Senator Joe Manchin's wife has been fired.
Gayle Manchin was the state secretary of the arts for West Virginia.
washingotnexaminer.com reports: What Republicans call a cost-cutting measure, West Virginia Democrats describe as a partisan purge. Either way, the firing of state secretary of the arts, Gayle Manchin, is quickly becoming an ugly political story.
The dismissed state arts secretary, it happens, is married to Joe Manchin, the Democratic senator who is struggling to keep his blue head above the water in red West Virginia. Gayle Manchin, originally appointed to her position in Jan. 2017, long before Gov. Jim Justice switched parties to become a Republican, was critical of legislation that would dismantle her office at the state Department of Education. She called it “politically motivated” and threatened to resign.
“Signing this legislation will hurt our children, seniors, veterans, the disabled, and disaster response training. In addition, it eliminates a statewide advocacy for the arts,” Manchin said in a public statement aimed at the governor. In it, she offered to resign in order “to remove any political pressure to save all of these important programs.”
The governor responded by accepting her resignation. She then tried to un-resign.
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Although, the media and pundits are trying to claim Rex Tillerson was fired by Trump for speaking out against Russia in the assassination of a former spy, it is more likely that Tillerson attempted to salvage the Iran Deal which was in stark contrast to what the President wanted.
Freabeacon.org reported: The abrupt firing Tuesday of Secretary of State Rex Tillerson follows months of infighting between the State Department and White House over efforts by Tillerson to save the Iran nuclear deal and ignore President Donald Trump's demands that the agreement be fixed or completely scrapped by the United States, according to multiple sources with knowledge of the situation who spoke to the Washington Free Beacon.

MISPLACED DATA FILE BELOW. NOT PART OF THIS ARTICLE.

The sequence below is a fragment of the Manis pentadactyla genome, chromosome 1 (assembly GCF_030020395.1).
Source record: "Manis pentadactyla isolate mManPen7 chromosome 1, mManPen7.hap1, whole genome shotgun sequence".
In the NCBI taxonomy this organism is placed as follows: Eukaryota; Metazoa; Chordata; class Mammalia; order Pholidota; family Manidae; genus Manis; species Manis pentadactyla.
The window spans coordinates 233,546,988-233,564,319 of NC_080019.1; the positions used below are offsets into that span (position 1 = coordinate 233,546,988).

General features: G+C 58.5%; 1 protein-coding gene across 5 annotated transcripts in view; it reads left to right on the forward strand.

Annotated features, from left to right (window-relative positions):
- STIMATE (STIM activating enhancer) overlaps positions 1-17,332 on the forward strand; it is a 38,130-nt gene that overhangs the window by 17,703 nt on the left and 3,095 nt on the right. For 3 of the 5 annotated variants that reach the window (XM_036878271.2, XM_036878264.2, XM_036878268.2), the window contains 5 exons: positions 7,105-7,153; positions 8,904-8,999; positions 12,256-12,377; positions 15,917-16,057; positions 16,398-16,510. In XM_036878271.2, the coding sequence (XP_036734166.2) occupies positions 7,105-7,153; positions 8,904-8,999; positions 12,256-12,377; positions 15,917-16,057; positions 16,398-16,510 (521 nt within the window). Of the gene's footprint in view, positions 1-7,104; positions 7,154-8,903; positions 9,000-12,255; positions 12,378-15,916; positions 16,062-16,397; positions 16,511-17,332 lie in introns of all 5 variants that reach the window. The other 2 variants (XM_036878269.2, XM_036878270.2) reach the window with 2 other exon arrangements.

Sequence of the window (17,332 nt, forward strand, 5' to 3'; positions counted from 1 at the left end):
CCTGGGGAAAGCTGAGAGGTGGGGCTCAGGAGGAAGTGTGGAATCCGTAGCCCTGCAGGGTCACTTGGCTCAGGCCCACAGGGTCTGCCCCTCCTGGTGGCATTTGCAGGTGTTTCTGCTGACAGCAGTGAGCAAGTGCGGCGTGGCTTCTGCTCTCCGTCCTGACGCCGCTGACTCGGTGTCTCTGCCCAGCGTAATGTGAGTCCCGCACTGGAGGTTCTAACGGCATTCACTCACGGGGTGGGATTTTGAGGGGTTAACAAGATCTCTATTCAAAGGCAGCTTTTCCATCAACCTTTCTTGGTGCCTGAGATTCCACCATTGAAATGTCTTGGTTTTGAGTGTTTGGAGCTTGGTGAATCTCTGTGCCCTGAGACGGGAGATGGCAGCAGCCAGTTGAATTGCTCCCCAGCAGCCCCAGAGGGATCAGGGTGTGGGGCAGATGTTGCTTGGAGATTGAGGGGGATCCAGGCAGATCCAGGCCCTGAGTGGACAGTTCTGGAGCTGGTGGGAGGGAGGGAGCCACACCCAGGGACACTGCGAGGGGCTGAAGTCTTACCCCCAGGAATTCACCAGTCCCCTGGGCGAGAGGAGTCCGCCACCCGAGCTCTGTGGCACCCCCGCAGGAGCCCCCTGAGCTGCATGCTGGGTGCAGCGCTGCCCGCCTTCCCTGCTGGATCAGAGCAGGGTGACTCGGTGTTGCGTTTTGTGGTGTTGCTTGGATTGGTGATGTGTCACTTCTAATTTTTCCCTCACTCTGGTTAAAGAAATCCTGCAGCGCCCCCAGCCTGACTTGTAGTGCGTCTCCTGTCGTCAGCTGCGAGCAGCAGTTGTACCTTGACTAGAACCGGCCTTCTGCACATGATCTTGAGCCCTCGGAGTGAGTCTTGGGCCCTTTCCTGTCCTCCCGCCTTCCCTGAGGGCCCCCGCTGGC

In the weeks leading up to Tillerson's departure, he had been spearheading efforts to convince European allies to agree to a range of fixes to the nuclear deal that would address Iran's ongoing ballistic missile program and continued nuclear research.
While Trump had prescribed a range of fixes that he viewed as tightening the deal's flaws, Tillerson recently caved to European pressure to walk back these demands and appease Tehran while preserving the deal, according to these sources. The Free Beacon first disclosed this tension last week in a wide-ranging report.
White House allies warned Tillerson's senior staff for weeks that efforts to save the nuclear deal and balk on Trump's key demands regarding the deal could cost Tillerson his job, a warning that became reality Tuesday when Trump fired Tillerson by tweet.
Tillerson will be replaced by CIA Director Mike Pompeo, a former member of Congress who established a record as being tough on Iran and echoing many of the policies called for by Trump. Insiders expect Pompeo to take a much harder line on the nuclear deal and pursue many of the fixes advocated by Trump, such as outlawing Iran's ballistic missile program and instating fierce repercussions for any future breach.
While Tillerson's exit had been rumored for months, multiple sources with knowledge of the situation said the former secretary's repeated attempts to balk the White House and pursue his own diplomatic strategy, particularly regarding Iran, triggered his sudden exit.
Sources with knowledge of the matter said the White House informed Tillerson on Friday that Trump was seeking to make a change.
Rep. Ron DeSantis (R., Fla.), a member of the House Foreign Affairs Committee and vocal opponent of the nuclear deal, said he expects Pompeo to more faithfully execute Trump's policies regarding Iran.
"President Trump has been clear that the Iran deal is terrible policy and has sought ways to hold Iran accountable," DeSantis told the Free Beacon. "With Mike Pompeo, Trump will have a Secretary of State who sees the threat posed by the JCPOA [Joint Comprehensive Plan of Action] and by Tehran in a similar light as he does."
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